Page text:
Gourmet Magazine on Chicken Farming
Gourmet Magazine continues to surprise; after serving up shrimp on a platter it now offers us chicken. Daniel Zwerdling had a hard time writing his critique of the chicken industry; nobody would talk to him. He is thrilled with the growing interest in animal well-being (Smithfield getting rid of confinement pens, McDonald's demanding happy cows) but finds that people don't care much about chickens. After reading his story of the life of an industrial chicken, perhaps people will.
There is a carbon footprint to chickens; they move around a lot. The big companies deliver chicks to sheds in Arkansas and Georgia, then six weeks later they are picked up (not nicely) and taken to the slaughterhouse, dumped out, stunned by an electrical bath and sent towards a whirring blade. If the chicken is lucky it works, but it often doesn't and the chicken has a less satisfactory end. The industry says it is only two percent, but there are a lot of chickens, so that means 180 million American chickens suffer through botched slaughtering each year.What is so appalling is that it doesn't have to be this way. In Norway they do a very good job with "controlled atmosphere killing"- remove the oxygen and they just go unconscious and die painlessly. It doesn't even cost more, as it requires fewer workers and improves quality. It may even offer a competitive advantage; while KFC is dismissive, Burger King is "favouring suppliers who use the controlled atmosphere method".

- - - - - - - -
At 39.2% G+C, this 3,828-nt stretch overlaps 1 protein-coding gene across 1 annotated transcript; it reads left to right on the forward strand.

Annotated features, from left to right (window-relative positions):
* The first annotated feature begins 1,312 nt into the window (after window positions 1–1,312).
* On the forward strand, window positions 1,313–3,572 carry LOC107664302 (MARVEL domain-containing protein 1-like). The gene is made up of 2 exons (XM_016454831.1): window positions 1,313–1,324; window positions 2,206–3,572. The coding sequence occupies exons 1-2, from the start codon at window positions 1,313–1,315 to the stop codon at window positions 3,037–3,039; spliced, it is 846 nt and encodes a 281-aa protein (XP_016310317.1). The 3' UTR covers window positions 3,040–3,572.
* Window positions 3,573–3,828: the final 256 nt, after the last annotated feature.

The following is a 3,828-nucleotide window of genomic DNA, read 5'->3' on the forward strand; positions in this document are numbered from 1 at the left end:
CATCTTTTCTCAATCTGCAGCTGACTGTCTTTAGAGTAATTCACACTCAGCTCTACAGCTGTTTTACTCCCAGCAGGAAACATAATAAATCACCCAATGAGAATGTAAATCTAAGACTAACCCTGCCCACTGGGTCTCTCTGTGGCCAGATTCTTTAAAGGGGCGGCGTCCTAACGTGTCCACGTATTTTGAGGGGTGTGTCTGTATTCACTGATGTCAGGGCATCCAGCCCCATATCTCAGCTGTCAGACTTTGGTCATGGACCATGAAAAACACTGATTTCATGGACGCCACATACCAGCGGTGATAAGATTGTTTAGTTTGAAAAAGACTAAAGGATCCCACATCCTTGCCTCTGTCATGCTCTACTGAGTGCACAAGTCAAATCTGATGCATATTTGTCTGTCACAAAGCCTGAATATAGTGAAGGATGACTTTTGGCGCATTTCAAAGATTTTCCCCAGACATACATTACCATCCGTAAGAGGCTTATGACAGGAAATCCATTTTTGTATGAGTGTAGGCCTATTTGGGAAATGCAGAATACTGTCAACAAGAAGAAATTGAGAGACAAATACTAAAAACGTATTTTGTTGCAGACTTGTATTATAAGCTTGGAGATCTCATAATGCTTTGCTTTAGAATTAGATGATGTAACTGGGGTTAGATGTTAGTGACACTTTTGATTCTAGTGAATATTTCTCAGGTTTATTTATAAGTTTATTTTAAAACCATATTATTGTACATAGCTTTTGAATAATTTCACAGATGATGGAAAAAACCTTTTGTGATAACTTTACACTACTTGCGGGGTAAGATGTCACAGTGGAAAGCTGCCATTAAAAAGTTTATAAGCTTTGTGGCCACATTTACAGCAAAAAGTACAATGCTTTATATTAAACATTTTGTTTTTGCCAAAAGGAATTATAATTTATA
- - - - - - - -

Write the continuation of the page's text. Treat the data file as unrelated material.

Short summary of a good article in a magazine that is clearly adapting to the times, in the June ::Gourmet. They should put these online and find a new audience.